Sponsored Content

If the reaction to President Ramaphosa’s recent State of the Nation Address (SONA) is anything to go by, then it’s clear that South Africans have finally realised that load shedding isn’t going away anytime soon. In fact, it’s more likely to get worse in the short to medium term.

 As well-intentioned as they might be, implementing measures like Ministers of Electricity and states of disaster are unlikely to meaningfully shift the needle away from load shedding over the next three years.

Having reached that point of acceptance, we can start asking the important question: now what? What action should we all be taking as South Africans to ensure that load shedding doesn’t affect our ability to live, work, and do business? 

The answer, for now at least, lies in taking matters into our own hands and powering our own homes and businesses wherever possible, with rooftop solar being the easiest way of doing so. 

Thankfully the solar incentives announced in the recent Budget Speech will go a long way to assisting home and business owners to take care of their own energy needs, and potentially provide power for the rest of Mzansi as well.

Click here to generate your custom solar proposal in 3 mins with easy access to finance.

The substance of SONA 

Before digging into why taking the rooftop solar option is such an important step and how you can ensure that you’re able to do so, it’s worth digging into why some of the proposed steps put forward by the president aren’t likely to bring an end to, or even reduce, load shedding. 

Let’s start with what’s perhaps the most contentious announcement made during the address: entering into a national state of disaster. Outside of the concerns expressed by many that the energy crisis state of disaster will mirror the corruption and arbitrary rules of the COVID-19 state of disaster, my biggest concern is that it won’t do much in terms of actually bringing new generation capacity onto the grid, which is what’s primarily needed in order to meet our electricity demand. 

And while a dedicated Minister of Electricity might seem important in the face of the crisis, it’s still not entirely clear how this as-yet-unnamed minister will take control of the situation. The fact that the President felt it was necessary to create this position also underlines how divided the current cabinet is when it comes to addressing the electricity crisis.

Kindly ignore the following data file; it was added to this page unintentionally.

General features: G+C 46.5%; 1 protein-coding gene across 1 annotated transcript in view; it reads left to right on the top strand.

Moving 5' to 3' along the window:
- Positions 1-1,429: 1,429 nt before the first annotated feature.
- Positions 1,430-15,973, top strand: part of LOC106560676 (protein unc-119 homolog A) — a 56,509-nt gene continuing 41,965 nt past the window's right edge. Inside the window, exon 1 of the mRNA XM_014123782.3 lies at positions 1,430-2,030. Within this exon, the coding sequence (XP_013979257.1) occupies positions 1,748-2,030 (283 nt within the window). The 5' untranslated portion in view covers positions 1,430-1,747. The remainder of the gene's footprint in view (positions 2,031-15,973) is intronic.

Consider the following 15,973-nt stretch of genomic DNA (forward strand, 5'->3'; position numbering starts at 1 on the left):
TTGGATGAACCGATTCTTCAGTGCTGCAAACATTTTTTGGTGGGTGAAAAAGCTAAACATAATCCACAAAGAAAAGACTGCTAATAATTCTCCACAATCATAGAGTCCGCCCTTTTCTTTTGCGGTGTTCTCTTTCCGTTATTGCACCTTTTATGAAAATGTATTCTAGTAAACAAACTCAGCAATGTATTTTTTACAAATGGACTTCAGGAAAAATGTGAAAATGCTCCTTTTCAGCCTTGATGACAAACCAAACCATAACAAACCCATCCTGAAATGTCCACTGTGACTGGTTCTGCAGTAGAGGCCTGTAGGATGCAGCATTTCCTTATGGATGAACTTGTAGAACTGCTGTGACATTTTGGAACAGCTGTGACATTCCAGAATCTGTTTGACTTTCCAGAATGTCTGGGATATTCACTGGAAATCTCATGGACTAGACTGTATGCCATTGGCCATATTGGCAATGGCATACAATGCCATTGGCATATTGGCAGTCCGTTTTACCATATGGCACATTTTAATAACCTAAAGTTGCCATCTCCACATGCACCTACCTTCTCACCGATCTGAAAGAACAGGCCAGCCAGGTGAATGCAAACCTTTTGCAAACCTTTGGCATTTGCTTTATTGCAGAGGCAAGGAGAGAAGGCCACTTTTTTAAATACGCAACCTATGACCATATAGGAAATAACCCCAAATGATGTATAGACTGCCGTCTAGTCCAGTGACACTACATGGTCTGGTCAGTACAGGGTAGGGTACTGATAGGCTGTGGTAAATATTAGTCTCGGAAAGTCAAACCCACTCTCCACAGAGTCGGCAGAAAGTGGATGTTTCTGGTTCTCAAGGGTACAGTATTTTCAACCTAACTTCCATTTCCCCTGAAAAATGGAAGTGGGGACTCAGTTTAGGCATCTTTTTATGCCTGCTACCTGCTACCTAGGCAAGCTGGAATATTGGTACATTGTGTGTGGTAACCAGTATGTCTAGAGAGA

The one positive to come from the address is that residences and businesses are being incentivised through tax incentives to get solar. It is, after all, one of the quickest ways to get power onto the grid simply by making it more affordable. You only have to look at the recent example of Vietnam, which added more than 9GW of rooftop solar in 2020 alone. By way of comparison that is equal to 9 stages of daytime load-shedding and more than the combined output of Medupi and Kusile power stations, once they’re completed (and they won’t be for some time). 

Click here to generate your custom solar proposal in 3 mins with easy access to finance.

A brief look at how bad load shedding has become

Looking at the state of load-shedding in Feb 2023, the escalation has become eye watering. To begin with, between last year and 2021, there was an overall increase of five times the amount of load-shedding (4.7x to be exact), when measuring the amount of Gigawatt hours that was shed. 

Gigawatt hours (GWh) is a measurement of the volume of electricity that was load-shed. For example, when we experience 1 hour of stage 1 load-shedding, that equates to 1GWh of electricity that was shed. When we experience 1 hour of stage 6, it equates to 6 GWh. This is due to each stage of load-shedding equating to 1GW or 1000 Megawatts (MW) of electricity that is shed. Looking at following graph provides a visual representation of the GWh load-shed escalation that took place over 1 year:

It is clear that last year was a “breakout” year in terms of the 5 year increasing trend of load shedding. Unfortunately so far in 2023 we have seen a further increase in the rate of load-shedding, with stage 5 or 6 occurring on 7 days in Jan 2023 alone: